The scam in Nicholson’s Chinatown is eerily similar: an association of rich big shots use the names of unwitting front people on whose behalf they finance their campaign to buy up property in their name, for a lucrative land speculation scheme. In the movie the unwitting front people are residents of a nursing home, but it’s a similar kind of deal.

In each case you almost have to admire the ingenuity of both scams. (I’m not defending Hillary’s Chinatown operation, but one of the reasons I endorsed her was that I believe, in this hideous perilous world America needs a machiavellian President not a naif.)

Anyway watching Chinatown again was awesome! Every time I watch it I find new things to admire. Here’s one this time: the way it’s really an epistemological meditation. On what you can and cannot know.

Chinatown a metaphor for the inability to know. Jake’s progression from “when you’re right, you’re right” as an expression of certainty, to an ironic expression of the inability to know when you’re right. (Over and over again he learns by finding out he was wrong, not right, but still doesn’t learn enough not to be undone by what he doesn’t know.) Or as someone (I think it was Jake says, later in the movie) “You never know.” Being a private eye is all about people who want to know more than what’s good for them. It’s about the way everyone is a “private I” a secret unto even themselves.

Anyway all of this gives me the chance to tell my one Jack Nicholson story.

When I was out in LA interviewing him in his Mulholland Drive home for the New York Times magazine we got into a little tiff.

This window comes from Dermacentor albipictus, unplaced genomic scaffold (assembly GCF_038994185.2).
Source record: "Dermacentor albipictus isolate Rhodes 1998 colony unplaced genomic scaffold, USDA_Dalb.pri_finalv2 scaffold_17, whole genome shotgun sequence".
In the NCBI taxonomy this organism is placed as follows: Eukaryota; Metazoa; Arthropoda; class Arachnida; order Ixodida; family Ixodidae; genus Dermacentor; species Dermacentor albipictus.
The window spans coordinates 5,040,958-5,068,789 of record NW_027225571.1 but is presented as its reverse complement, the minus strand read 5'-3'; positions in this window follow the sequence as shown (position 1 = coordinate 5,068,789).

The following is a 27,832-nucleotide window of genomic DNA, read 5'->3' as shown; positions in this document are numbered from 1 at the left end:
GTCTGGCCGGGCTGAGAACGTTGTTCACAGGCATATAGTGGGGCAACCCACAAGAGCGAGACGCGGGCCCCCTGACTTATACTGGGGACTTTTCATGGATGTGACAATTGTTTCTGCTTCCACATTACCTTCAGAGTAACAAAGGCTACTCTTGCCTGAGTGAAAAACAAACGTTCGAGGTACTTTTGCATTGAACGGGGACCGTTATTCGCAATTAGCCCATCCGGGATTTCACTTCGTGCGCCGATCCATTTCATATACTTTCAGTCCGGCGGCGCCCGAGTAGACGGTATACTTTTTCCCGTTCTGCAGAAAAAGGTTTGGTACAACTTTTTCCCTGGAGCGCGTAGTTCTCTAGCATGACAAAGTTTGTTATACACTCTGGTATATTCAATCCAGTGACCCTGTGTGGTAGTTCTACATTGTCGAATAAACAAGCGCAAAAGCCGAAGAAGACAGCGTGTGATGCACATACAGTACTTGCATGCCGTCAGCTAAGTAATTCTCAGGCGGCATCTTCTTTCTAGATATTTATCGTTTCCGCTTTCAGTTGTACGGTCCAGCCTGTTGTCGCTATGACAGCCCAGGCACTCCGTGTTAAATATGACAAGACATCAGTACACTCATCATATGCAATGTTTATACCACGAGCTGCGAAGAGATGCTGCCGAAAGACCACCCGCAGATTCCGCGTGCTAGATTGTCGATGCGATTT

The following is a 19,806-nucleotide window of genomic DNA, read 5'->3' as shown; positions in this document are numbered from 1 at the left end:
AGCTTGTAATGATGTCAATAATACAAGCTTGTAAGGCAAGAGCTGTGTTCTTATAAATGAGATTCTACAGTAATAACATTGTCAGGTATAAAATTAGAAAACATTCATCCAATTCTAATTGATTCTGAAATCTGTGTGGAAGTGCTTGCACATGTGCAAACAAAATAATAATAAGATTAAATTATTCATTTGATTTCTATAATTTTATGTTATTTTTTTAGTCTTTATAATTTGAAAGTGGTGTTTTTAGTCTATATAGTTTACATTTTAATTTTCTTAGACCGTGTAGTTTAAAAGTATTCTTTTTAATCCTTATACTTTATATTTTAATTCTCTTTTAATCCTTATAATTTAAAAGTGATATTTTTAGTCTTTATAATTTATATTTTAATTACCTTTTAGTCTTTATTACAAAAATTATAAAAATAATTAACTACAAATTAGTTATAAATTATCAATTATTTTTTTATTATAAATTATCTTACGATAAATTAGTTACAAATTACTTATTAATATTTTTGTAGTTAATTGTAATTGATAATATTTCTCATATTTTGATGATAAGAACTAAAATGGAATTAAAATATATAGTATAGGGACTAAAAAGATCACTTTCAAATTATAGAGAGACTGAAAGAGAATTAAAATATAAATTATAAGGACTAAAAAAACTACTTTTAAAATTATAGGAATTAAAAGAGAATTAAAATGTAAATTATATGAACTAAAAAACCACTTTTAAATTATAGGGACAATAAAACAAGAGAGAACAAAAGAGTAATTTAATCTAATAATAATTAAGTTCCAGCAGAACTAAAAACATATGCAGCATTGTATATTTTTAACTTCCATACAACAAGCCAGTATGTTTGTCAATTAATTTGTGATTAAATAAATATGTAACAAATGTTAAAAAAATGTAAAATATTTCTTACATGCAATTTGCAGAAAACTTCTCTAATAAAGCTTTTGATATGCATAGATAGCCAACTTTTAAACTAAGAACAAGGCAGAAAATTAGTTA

The interview had been going well, he was talking about the craft of acting in a extremely specific way I hadn’t heard him talk about before and I’m always fascinated by that stuff (The interview is reprinted in %%AMAZON=0060934468 The Secret Parts of Fortune%%). So maybe I was greedy and I complained to him that the two afternoon sessions he’d agreed to might not be enough. (this was session two) and we sort of argued over it and he kind of snarl/drawled in that Nicholson way: “Well maybe we should cancel the whole thing, Ron.”

And suddenly I was presented with a dilemma. I could lose what was turning out to be one of the most interesting interviews with an artist I’d ever done. But if I backed down the interview wouldn’t have been as good as it could be, I thought stubbornly. it was kind of foolish, making the perfect the enemy of the good as they say.

But what I said was: “Well Jack. I’m a philosophic guy. If you think we should cancel the whole thing maybe that’s the right thing to do.”

He turned on his heels and walked away, left me sitting there looking at the Picassos. He went for a dip in his pool overlooking the hazy flatlands below. Came back, completely ignoring me sitting there, went upstairs and took a shower. Came down and said something like “Where’d we leave off” and continued the interview. I got the third session too.

A great little moment of staged drama! I felt I’d witnessed a Nicholson performance. I know he was a far more machiavellian manipulator than I could ever hope to be, but I also felt I’d successfully called his bluff.

When you’re right, you’re right. But then again, “you never know”.

October 17, 2007

Modest Proposal: Move the Entire U.N. to Darfur

Filed under: Uncategorized — ronrosenbaumwriter @ 12:00 pm

It was a bittersweet return. I visited the UN yesterday for the first time in a long time. The occasion was a screening of an important documentary produced by my friend John Roche and called Return to Afghanistan.

The film itself is about a bittersweet return. It’s the moving and courageous chronicle of the journey taken by the Afghani brother and sister filmmakers who made the much-admired Firedancer about Afghani exile life. Here we see them in Afghanistan in footage shot a few weeks before 9/11 when the Taliban still ruled and women were literally not allowed out of doors. And then after the liberation, when they return and try to show Firedancer in a stadium where, once, women who violated Talibanic sharia law were executed.

It was powerful, uplifting and also a bit ominous in the way it made the newly-won freedoms seem so perilous.